and powers of tihe State and Generti gov
ornments, were maintained by him ,with
perfect consistency throughout his lifd.
He efficieatly sustained the administration
of Jefferson, Madison and Monro-advo
cated the elecion of the great and persecu
sed Crawford-and opposed J1. Q. Adams.
When Gee. Jackson abandonled his princi
plies, Dr. Cooper abandoned him; and see
ing no reason to approve tn his successor
what be had egedemaned in that ext raordin
ar man, be-continued until his death in
oj oition to ltr.Van Buren,
the controversy of Snu th Carolina
with.the General Government, he vindica
ted the policy of the State with signal zeal
and ability, and contributed, witht "Brutus
* and the re't" to-arouse and inform public
opinion. Amidst the high names which
illustrated that bold and patriotic move
mentshis was conspicuous. His facility
ofcompouition, his readiness to wvork, his
ab~undant knowledge, and the point and
and terseness of his style, gave him great
influen'ee on public opinion,- and properly
entitled him to be classed among the lea
* ders in that enterprize. -- -
Nor did his active participation in those
stirring events abstract him from the pur-'
suits of science or philosophy, or interrupt
the most es'effplary attention to his pecu
Lar duties as-President and.Professor. No
* otne ever performed those duties with more
exac~t punctuality. His presence in the Iee
Iure-room was as regular as the arrival of
she hour, and when there, those who heard
him could scarcely have believed that he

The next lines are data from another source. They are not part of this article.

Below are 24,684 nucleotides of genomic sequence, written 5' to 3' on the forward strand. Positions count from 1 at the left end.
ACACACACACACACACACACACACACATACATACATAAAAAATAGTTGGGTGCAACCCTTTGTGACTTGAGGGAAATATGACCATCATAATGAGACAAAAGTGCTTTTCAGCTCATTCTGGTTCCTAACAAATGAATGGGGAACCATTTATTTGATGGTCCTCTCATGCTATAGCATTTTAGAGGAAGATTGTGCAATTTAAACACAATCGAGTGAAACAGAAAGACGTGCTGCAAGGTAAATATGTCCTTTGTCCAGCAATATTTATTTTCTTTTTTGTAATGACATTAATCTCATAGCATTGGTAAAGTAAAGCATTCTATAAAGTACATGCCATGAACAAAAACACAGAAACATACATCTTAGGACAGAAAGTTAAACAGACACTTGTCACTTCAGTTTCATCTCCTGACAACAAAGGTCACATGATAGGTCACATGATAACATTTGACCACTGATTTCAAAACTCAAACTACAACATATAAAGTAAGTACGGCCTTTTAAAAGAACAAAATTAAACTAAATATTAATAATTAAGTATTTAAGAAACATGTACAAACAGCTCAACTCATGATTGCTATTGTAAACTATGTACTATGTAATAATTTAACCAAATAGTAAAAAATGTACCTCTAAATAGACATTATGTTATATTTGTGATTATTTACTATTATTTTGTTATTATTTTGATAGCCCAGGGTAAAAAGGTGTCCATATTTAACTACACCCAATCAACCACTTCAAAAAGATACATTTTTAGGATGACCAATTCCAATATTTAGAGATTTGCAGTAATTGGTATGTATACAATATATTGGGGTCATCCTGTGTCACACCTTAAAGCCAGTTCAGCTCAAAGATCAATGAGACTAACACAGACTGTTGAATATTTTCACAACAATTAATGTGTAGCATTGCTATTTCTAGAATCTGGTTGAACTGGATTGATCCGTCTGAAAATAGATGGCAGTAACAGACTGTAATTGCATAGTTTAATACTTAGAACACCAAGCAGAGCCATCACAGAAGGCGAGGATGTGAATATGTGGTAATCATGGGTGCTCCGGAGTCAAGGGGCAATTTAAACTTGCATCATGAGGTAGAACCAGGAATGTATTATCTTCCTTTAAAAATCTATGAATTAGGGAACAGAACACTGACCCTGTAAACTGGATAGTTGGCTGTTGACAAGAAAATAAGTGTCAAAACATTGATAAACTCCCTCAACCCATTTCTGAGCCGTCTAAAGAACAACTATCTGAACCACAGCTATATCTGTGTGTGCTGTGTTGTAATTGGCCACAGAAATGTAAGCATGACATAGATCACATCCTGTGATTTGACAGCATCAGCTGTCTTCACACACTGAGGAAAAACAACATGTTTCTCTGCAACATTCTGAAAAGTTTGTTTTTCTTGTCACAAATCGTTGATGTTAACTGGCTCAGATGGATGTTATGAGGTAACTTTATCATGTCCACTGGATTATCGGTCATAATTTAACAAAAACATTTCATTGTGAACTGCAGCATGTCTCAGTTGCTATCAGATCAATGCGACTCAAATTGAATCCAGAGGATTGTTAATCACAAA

had ever ccupied his mind but with the
. busittess appropriate to that scene. He
shewed great mastery of his .sultjet-a
perfect acquaintance with every addition
mnade to it from any quarter of the globe
and brought illustrations from the whole
circle of science and the whole field of lit
erature.-Hie lectures werenot only instruc
sive, bat beautiful, and .delivered with a
perspicacity and simplicity that at once
* adapted 'them to the com'prehension of
learners, and- recomaternded themn to the
tase-of the learned.
That his abundance rof knowledge, an'd
gncommon aptitude to communieate it,
joined to great industry and activity, failed
c eonfer upon the College, that, degree of
-. prosperity which might have been expec
-ted from such a comijination of qualities in
the President, perhaps arose from his avow
al of peculiar opinions on tlpeological sub
jeese-opinions which, it appbars to ns, -he
would have been wiser not to have enter
tained. and more prudent not to have a
Upon his resignation of the Presidency
of the College, the-Legislature canlided to i
him, with a liberal salary, the collection i
and digesting of the Statutes of the State., I
in the performance of which:duty he died, I
having completed four volumes.
The predoiinant qualities of Dr. Coop- i
er's intellectual character were intrepidity i
and ac~tivitr. His minid coursed the whole i
field of learning with uutiring rapidity. It i
incesssantly sought for knowledge not with
any apparent drudgery or toil, hut, up to
the last moments of his life, with that youth i
ful and fresh alacrity which belongs tot the
pjursuit of pleasure. He did not hesitate -
to follow his reasoning wherever it led, and 4
what he thought, he said. Authority had I
but little. weight with him.. He always 1
endeavored to apply the touchstone of ,
reason to every proposition; and to judge i
of it by that test alone.- - . . I
" His multifarious studies, and his uncon- I
mdoly wide observation of society, had en- i
riched hismnemory with vast stores of useful I
&agreeable topiti:& these,combinedwith a i
cheerful.temper, a social spirit, and a most I
pleasant style of conversatiou rendered him
rahle talker-terse, epigramatic, gay, and
iiastructive. lie was rarely in a company